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Telleriano-Remensis | Vaticanus A
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The variety of documents we encounter in the category of "Aztec Writing" includes just a couple of native paper screenfolds, and a great number of manuscripts written after the conquest by native scribes and informants. This page is a list of what I would consider to be key documents. (If you have any suggestions as to what else might be included, send me an email.)
The word Aztec was invented by a 19th century writer; perhaps the word was used to sanitize or distance the historical people from their progeny. The people encountered by Cortez were known as the Mexica, leaders of the Triple Alliance. They were the most powerful of many ethnic groups that made the valley of Mexico their home. We know a great deal about them from the early ethnographic works of Sahagun and other Spanish priests.
There are several documents that have spanish commentary and frequently nahuatl glosses accompanying picture writing used by the natives. There are many other documents to explore written purely in Nahuatl or other Uto-Aztecan languages using european characters, but those will have to wait to be explored on another page.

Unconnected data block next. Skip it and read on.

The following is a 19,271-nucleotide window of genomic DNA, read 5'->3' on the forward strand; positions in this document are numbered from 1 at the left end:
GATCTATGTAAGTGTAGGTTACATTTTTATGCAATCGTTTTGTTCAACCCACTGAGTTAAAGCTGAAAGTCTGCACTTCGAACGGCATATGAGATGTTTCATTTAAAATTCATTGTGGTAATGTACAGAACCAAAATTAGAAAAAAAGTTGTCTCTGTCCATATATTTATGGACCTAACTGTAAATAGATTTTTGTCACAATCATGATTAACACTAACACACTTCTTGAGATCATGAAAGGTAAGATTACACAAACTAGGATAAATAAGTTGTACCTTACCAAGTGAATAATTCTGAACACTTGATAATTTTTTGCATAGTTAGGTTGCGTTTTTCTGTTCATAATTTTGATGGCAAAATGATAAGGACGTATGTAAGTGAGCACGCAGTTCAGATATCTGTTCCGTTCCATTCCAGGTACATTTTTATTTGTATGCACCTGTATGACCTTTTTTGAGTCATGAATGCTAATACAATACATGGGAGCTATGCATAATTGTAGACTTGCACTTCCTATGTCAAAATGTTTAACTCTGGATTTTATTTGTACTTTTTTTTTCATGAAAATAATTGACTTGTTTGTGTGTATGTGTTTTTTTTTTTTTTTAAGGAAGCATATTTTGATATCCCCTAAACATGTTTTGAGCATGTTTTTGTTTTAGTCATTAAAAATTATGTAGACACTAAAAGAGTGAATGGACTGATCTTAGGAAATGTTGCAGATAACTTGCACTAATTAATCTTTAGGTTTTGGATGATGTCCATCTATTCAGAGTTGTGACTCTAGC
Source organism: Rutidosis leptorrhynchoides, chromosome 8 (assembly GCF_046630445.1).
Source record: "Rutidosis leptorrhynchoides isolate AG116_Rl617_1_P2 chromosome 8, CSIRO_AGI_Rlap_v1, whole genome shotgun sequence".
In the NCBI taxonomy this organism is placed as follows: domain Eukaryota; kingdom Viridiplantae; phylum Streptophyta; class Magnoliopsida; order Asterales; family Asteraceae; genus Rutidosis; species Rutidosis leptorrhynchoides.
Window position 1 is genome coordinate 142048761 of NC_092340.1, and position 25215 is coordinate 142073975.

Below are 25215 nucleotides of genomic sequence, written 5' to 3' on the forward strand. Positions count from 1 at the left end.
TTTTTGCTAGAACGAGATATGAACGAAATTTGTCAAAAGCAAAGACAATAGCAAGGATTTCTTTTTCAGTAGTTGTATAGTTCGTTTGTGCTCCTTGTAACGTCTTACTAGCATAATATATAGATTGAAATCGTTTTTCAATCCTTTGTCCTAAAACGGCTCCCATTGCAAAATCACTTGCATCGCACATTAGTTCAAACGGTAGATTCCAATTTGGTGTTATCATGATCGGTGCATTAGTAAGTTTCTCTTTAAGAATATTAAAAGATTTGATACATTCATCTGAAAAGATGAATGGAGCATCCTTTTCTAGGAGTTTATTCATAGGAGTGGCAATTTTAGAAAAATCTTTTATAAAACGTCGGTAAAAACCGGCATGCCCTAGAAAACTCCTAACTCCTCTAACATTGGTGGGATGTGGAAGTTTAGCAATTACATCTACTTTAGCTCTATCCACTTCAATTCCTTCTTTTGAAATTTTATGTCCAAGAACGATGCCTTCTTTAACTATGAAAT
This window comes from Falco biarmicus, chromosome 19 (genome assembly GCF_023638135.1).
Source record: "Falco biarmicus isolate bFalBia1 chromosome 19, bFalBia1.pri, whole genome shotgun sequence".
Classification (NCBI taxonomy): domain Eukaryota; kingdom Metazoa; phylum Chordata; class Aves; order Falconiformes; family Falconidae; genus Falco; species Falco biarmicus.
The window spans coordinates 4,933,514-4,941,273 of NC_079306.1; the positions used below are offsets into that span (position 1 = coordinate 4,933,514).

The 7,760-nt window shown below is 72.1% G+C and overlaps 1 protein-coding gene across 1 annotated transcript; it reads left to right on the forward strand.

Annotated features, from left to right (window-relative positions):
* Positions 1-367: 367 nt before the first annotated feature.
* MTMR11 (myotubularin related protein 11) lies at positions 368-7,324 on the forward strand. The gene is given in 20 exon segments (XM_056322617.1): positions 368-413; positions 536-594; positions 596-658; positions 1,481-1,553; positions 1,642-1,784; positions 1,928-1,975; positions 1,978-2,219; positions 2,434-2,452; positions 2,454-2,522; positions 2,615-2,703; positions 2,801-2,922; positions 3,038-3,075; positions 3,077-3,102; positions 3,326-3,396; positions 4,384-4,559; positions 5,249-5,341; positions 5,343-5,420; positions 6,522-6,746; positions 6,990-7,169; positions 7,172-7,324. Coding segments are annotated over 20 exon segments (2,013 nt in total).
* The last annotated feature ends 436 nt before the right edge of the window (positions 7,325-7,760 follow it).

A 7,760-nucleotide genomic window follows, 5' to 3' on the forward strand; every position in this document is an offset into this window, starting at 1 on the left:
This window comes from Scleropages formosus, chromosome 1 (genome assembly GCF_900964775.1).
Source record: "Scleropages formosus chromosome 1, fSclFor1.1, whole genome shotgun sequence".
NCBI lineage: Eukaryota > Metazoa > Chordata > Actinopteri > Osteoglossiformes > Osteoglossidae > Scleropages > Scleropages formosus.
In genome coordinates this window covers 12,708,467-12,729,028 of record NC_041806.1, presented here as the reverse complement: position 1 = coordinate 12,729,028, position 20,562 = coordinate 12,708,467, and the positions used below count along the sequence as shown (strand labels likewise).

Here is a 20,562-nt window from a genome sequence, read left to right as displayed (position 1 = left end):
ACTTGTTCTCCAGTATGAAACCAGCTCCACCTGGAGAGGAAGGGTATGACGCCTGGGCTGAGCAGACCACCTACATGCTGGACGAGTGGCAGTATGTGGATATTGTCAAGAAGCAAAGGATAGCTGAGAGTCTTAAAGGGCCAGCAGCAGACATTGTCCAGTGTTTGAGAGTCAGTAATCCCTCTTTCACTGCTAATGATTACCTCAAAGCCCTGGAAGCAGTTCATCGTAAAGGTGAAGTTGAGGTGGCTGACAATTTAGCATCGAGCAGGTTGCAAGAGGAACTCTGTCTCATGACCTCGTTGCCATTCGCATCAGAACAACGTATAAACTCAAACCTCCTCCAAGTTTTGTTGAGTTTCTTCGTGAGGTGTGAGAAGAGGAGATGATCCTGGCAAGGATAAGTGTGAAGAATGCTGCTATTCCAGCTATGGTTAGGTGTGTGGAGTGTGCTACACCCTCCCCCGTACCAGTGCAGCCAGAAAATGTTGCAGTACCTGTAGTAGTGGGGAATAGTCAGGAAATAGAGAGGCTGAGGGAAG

What follows herein is a loose aggregation of information about surviving examples of Aztec writing that follow a pre-conquest pictorial tradition, dating primarily from the 16th century.
The above image has been scanned from the book Codex Mendoza : Aztec Manuscript, edited with commentaries by Kurt Ross, copyright 1978 / 1984
Productions Liber,S.A., Fribourg, Switzerland.(Used without permission)
The images below from the Mendoza, Telleriano-Remensis & Ixtlilxochitl
come to us from a very useful site called Aztec Codices at Rice University.
Thanks to Rice University and SMC for putting these images on the web.
(Unfortunately, I've had considerably difficulty accessing this site lately.)
They were scanned from Painting the Conquest : the Mexican Indians
and the European Renaissance by Serge Gruzinski, copyright 1992
Flammarion, Paris, France.(Also used without permission)
Other images are taken from their corresponding hyperlinks,
with the exception of my original transparent GIFs.
All rights reserved; not to be used for commercial purposes.
Both of the books are highly recommended,
but especially Painting the Conquest !
Native paper screenfold painted on one side
A like facsimile accompanies the latest edition in the Codices Mexicanos series from Fondo Cultura Economica with a superb commentary, and continues to reflect their dedication to first class scholarship.
Amatl paper screenfold painted on one side. 21 and 1/2 leaves.
Published in Kingsborough Antiquities of Mexico Volume I.
Amatl paper screenfold painted on one side.
21 and 1/2 leaves.
Published in Kingsborough Antiquities of Mexico Volume I.